EB: I only went to the fourth grade. I had to stay home when mother washed and when they hauled hay to make there way from the upstairs so they could pitch it in.

PG: How about your other brothers and sisters, did they go to school?

EB: Yah, they didn’t go to school too long either, they were about sixteen or so.

PG: Were you the oldest in the family?

EB: No, (Mary Behm) was the oldest.

PG: So the older ones had to stay home too to work.

EB: Yah.

PG: In your school, were they all Germans or were there other people in your school?

EB: Mostly Germans.

PG: Did you talk German in school?

EB: Well, sometimes and sometimes not.

PG: Were you punished if you talked English?

EB: No.

PG: How did you go to school?

EB: We had a horse and in the wintertime we drove and he went back home again – we left him go. His name was Jack.

PG: You drove with one horse and then you let the horse run home so your dad could use the horse at home, huh?

EB: Yah. Yah, he was a gentle horse. When they had a bronco or something to break in, to drive, they had him with old Jack, tied him on to him.

PG: In the afternoon when you went home you did not have a horse to go home.

EB: Sometimes we got a ride with the neighbors; they drove.

PG: How far was it to school?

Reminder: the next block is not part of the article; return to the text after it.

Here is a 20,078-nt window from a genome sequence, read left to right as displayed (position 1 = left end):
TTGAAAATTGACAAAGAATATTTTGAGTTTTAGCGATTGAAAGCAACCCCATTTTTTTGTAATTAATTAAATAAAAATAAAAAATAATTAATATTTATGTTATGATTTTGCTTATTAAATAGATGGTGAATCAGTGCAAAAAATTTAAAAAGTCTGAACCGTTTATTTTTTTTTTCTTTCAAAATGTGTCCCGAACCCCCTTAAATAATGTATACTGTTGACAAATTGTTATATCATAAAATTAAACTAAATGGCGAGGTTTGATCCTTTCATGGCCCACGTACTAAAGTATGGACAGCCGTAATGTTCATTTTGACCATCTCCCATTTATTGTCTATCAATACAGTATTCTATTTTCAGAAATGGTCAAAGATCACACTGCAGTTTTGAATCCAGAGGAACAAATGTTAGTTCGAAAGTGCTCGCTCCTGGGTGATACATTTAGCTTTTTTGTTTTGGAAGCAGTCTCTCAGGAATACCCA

EB: About a mile.

PG: What kind of teachers did you have?

EB: I remember one man, his name was Hasper; I think Ed was his name.

PG: Was he a good teacher?

EB: My dad didn’t like him (A199)

PG: He would shoot the kids with spitballs with a rubberband.

EB: My son was pretty good educated already and they had arithmetic so my son made it and the teacher couldn’t make it so the teacher says, “yours must be right.”

PG: So your son knew more than the teacher in arithmetic.

EB: I guess so.

PG: Where did the teachers board?

EB: We had quite a few of them that stayed at our house.

PG: Did you have men teachers or women mostly?

EB: Just that one man that I know, Haspert.

PG: Where did the teachers come from?

EB: I think they lived in town here.

PG: I mean were they Germans or were they English?

EB: I guess they were English.

PG: Did you go to church a lot?

EB: Sundays we went to church.

PG: Did you have church at home?

EB: No, the neighbors I guess; they used to go together.

PG: Did you pray at home when you were little?

EB: Sure, we always prayed before we ate and had our night prayers.

PG: When you went to church when you were little, was it church in German?

EB: Latin, I guess.

PG: The Mass would be in Latin and the sermon would be in German?

EB: Yah.

PG: When the church switched to English, was that hard on you or did you like that?

EB: Of course we liked it, but I guess my parents I don’t know, they never said nothing. My parents probably weren’t alive no more when it went into English.

PG: Do you remember when Father Gregory preached in German?

EB: Yes.

PG: Could you understand him when he preached in German?

EB: Oh yah.

PG: When somebody died in your family where did you have the body? In the funeral home or…